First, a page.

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How to say Winter in Irish

Let’s learn how to say winter and some winter-related vocabulary. 

Winter in Irish is geimhreadh (Connacht: /geev-ra/ Munster: /gee-ra/ Ulster: /gev-roo/). It’s often referred to as an geimhreadh /on gev-ra/, literally “the winter”.

It’s winter in Irish is tá an geimhreadh ann /taw an gev-ra awn/.

Winter weather is aimsir gheimhridh /am-shir ghiv-ree/ .
Aimsir /am-shir/ means weather (Connacht & Ulster: /am-shir/ Munster: /iym-shir/ ).
Geimhridh (Connacht: /geev-ra/ Munster: /gee-rig/ Ulster: /gev-ree/ ) is the genitive singular form of geimhreadh (Connacht: /geev-ra/ Munster: /gee-ra/ Ulster: /gev-roo/).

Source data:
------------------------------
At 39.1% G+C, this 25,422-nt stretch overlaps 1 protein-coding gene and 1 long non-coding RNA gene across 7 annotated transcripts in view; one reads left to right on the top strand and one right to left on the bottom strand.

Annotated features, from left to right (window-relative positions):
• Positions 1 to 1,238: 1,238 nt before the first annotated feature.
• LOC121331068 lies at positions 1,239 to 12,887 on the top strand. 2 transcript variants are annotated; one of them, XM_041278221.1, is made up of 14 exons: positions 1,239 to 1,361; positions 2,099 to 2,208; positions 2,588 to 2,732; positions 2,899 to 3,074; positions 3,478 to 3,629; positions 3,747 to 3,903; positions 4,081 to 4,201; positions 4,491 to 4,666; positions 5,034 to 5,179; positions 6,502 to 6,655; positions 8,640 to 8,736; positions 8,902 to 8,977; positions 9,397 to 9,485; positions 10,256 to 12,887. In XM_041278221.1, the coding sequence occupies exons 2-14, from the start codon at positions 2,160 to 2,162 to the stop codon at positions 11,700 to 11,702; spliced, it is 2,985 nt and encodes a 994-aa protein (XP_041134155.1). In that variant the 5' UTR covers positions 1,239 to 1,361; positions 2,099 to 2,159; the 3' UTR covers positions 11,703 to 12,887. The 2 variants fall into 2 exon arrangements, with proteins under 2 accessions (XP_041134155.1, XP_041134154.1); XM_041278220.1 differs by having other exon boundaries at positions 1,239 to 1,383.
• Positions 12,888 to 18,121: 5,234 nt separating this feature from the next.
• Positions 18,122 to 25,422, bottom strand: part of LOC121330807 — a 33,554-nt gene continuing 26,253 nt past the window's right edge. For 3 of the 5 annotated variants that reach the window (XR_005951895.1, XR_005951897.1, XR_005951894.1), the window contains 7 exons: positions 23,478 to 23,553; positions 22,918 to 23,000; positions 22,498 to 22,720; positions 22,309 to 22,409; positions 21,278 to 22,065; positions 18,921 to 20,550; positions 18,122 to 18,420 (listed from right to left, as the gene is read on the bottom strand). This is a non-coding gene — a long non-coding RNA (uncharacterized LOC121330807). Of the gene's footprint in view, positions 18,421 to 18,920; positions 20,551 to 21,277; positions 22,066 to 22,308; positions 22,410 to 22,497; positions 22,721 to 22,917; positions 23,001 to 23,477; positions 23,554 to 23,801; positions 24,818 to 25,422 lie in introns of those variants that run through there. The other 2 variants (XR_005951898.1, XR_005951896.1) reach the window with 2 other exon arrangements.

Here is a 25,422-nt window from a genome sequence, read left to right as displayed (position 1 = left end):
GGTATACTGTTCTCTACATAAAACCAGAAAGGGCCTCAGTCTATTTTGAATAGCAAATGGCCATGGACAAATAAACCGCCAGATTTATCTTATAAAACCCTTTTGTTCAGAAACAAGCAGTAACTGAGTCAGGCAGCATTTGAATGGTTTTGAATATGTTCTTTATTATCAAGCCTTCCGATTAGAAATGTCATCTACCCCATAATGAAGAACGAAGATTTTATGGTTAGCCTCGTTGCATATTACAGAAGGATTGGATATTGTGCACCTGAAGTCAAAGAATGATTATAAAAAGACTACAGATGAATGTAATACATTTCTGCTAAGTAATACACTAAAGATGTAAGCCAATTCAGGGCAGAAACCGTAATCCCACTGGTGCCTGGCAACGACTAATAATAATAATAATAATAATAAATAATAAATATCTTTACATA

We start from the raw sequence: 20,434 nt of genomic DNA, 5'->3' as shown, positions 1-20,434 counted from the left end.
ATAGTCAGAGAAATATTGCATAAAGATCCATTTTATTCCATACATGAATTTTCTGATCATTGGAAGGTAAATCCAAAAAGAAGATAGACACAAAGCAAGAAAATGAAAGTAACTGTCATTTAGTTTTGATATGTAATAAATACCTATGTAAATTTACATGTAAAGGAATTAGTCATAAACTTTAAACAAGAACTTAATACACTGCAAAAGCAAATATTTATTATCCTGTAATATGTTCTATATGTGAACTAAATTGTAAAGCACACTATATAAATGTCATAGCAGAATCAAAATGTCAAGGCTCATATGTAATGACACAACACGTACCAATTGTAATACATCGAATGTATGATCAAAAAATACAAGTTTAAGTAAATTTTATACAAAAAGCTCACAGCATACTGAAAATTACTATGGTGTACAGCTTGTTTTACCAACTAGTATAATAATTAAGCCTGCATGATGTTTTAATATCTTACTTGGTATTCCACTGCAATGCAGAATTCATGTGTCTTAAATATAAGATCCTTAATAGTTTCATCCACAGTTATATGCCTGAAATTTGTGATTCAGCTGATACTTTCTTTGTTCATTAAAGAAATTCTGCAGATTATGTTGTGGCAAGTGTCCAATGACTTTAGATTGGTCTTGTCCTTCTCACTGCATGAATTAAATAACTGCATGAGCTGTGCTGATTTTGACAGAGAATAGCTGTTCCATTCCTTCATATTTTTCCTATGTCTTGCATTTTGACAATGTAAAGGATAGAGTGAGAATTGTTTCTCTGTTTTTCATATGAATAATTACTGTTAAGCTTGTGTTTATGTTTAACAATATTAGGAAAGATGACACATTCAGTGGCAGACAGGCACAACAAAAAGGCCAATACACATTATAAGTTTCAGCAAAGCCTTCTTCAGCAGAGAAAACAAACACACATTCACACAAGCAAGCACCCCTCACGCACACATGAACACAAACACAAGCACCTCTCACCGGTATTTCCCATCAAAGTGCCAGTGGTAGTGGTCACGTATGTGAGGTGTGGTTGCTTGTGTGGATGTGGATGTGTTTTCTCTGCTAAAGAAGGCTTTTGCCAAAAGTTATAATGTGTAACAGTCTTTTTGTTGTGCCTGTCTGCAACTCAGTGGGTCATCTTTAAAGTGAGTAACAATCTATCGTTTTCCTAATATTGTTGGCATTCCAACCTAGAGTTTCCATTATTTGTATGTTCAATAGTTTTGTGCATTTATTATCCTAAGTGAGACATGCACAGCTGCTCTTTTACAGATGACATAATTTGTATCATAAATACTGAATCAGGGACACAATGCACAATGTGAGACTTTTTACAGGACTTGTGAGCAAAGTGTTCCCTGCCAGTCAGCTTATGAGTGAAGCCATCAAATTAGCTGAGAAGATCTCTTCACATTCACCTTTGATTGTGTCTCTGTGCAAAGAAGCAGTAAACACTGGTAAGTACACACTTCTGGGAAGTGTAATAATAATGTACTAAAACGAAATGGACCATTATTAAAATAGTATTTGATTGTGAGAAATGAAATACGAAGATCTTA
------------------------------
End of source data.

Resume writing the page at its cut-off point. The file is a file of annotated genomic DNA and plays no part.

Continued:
Let’s put the genitive singular form, geimhridh, into a sentence. Let’s say cold, dark winter nights, which is oícheanta fuara dorcha an gheimhridh /ee-han-ta foo-ra dur-ukha on ghiv-ree/.

Now, let’s put that phrase in a sentence! Caithim oícheanta fuara dorcha an gheimhridh cois tine /Koh-him ee-han-ta foo-ra dur-ukha on ghiv-ree kwish chin-eh/, which means, I spend the cold dark nights of winter by the fire.

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